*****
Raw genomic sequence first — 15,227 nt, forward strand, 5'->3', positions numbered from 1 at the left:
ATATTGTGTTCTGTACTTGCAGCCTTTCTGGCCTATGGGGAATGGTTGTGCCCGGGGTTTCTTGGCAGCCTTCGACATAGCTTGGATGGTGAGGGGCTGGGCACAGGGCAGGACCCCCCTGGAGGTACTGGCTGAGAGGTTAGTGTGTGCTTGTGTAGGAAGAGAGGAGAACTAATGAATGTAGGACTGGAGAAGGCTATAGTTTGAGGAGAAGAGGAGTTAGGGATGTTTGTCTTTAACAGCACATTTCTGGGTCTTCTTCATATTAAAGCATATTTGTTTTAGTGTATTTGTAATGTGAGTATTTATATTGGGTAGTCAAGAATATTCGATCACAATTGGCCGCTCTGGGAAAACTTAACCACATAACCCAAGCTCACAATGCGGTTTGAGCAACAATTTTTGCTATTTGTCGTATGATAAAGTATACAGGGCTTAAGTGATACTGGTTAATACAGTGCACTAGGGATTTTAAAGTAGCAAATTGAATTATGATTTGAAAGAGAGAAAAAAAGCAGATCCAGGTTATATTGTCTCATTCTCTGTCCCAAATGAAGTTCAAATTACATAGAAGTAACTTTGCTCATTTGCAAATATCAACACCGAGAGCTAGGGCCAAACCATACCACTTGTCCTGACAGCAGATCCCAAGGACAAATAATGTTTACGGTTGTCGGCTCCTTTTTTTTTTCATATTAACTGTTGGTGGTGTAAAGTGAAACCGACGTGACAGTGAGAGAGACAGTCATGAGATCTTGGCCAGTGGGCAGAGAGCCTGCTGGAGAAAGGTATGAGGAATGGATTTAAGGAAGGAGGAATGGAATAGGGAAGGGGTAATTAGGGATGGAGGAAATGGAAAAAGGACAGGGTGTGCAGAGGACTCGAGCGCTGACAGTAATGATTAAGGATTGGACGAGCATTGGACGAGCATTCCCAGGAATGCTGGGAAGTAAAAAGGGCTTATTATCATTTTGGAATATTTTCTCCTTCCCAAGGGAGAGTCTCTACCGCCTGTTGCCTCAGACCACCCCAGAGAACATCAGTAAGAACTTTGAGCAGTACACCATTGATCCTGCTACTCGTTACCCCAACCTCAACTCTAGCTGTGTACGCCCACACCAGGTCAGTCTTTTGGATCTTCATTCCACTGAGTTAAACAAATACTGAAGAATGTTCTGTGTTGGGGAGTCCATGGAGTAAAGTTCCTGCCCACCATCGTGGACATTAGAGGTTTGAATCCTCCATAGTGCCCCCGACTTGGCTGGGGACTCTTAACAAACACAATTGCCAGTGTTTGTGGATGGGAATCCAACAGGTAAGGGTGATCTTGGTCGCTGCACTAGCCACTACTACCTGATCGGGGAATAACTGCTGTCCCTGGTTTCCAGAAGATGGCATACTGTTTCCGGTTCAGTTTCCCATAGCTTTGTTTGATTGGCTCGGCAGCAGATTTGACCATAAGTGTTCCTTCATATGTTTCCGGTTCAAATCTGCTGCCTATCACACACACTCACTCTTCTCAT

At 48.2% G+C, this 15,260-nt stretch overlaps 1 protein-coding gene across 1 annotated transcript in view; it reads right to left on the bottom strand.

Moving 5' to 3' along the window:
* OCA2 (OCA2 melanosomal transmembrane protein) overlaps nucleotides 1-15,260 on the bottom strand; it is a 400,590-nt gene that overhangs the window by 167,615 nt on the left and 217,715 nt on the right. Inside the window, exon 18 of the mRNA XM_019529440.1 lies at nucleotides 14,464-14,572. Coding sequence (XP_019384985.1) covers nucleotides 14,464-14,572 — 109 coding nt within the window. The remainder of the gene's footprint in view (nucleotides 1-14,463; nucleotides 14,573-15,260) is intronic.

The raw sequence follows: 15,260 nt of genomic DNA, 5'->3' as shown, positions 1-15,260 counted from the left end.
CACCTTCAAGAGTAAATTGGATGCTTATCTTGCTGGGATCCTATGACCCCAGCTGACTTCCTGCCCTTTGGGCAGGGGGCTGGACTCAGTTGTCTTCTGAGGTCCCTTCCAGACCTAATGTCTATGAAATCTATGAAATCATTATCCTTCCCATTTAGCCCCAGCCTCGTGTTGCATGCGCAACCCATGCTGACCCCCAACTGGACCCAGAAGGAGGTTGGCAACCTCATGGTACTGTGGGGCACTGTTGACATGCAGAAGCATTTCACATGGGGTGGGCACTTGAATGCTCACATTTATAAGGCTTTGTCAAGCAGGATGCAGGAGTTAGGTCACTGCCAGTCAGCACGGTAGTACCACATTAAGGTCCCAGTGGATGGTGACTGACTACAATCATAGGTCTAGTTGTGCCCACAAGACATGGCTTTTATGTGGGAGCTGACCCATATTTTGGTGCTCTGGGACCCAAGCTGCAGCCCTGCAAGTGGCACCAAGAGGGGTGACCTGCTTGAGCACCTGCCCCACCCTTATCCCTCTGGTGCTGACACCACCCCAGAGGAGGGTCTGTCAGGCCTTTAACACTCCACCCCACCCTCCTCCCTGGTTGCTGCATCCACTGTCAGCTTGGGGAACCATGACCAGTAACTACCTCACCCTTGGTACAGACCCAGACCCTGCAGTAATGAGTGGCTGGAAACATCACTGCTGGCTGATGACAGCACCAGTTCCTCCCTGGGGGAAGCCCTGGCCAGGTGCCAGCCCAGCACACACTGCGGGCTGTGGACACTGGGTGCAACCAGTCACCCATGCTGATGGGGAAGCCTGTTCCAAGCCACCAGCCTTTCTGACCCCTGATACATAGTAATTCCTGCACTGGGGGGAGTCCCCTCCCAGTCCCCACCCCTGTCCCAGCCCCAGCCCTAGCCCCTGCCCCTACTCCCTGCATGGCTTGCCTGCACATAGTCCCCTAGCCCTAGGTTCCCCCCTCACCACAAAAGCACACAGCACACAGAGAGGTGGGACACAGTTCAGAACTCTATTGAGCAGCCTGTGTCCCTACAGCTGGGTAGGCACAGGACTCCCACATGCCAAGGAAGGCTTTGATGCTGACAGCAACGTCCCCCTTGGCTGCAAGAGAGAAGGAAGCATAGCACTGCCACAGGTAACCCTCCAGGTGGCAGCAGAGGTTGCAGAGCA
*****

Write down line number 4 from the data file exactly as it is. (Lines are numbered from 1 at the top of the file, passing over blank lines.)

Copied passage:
Moving 5' to 3' along the window: